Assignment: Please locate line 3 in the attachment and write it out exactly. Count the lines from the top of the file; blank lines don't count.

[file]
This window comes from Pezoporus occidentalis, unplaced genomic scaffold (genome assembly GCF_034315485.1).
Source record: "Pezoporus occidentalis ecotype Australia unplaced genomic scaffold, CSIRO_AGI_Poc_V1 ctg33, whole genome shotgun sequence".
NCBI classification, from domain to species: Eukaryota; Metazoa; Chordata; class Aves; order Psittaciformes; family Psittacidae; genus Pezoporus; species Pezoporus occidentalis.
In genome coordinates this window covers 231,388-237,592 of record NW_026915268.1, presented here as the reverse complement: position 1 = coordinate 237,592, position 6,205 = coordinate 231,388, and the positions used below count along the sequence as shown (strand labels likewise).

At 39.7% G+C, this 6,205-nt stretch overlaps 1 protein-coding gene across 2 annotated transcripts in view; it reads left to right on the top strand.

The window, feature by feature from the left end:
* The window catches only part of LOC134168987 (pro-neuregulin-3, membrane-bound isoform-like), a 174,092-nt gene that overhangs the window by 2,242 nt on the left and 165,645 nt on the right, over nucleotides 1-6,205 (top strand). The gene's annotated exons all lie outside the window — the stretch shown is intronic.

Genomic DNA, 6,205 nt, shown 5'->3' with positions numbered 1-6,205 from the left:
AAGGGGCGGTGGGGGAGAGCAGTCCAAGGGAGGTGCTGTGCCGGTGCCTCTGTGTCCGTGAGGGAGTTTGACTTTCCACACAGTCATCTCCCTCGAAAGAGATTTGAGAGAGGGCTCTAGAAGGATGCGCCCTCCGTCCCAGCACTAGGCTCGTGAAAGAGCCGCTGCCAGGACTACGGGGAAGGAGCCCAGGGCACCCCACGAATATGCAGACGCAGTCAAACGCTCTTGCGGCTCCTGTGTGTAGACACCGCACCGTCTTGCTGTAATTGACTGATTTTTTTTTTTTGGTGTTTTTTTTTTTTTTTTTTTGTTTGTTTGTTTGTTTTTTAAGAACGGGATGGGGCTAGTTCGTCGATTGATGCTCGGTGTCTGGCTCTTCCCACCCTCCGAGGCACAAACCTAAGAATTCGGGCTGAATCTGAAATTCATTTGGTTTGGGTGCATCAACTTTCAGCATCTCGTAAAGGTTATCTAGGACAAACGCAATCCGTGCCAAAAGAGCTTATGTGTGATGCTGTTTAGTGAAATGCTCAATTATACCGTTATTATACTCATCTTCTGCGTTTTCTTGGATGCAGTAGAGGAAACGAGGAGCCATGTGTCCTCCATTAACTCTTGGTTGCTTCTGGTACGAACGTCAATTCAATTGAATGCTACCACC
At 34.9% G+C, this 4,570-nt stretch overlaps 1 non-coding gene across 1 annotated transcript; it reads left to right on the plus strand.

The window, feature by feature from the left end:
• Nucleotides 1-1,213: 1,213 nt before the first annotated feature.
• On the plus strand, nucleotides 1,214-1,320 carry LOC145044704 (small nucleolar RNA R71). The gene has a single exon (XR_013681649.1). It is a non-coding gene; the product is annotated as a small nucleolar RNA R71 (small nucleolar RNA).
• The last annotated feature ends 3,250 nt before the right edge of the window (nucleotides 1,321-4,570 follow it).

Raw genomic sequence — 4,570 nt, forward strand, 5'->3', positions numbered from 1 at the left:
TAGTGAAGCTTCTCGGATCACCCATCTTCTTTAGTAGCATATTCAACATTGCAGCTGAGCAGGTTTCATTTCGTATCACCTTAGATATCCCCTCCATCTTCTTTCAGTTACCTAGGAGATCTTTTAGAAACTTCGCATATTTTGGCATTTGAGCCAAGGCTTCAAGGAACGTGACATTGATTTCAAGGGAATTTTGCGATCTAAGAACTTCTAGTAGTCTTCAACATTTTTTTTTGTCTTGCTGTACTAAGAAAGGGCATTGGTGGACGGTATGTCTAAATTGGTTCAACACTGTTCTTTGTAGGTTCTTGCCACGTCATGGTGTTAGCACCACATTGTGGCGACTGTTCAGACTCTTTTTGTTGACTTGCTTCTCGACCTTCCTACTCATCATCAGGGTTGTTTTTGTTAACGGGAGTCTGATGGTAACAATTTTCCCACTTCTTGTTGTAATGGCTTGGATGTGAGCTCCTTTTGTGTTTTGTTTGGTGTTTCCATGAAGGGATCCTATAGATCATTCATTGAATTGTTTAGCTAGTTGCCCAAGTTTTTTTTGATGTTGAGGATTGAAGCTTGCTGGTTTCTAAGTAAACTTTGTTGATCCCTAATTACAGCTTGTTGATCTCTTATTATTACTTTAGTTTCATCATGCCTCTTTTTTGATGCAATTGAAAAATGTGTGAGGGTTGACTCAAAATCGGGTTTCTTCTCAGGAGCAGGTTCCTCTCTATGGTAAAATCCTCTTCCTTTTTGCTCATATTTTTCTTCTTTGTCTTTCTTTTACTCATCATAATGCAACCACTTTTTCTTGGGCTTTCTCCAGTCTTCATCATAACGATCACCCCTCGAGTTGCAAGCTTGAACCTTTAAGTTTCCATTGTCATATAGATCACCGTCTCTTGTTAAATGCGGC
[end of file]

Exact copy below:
NCBI classification, from domain to species: Eukaryota; Metazoa; Chordata; class Aves; order Psittaciformes; family Psittacidae; genus Pezoporus; species Pezoporus occidentalis.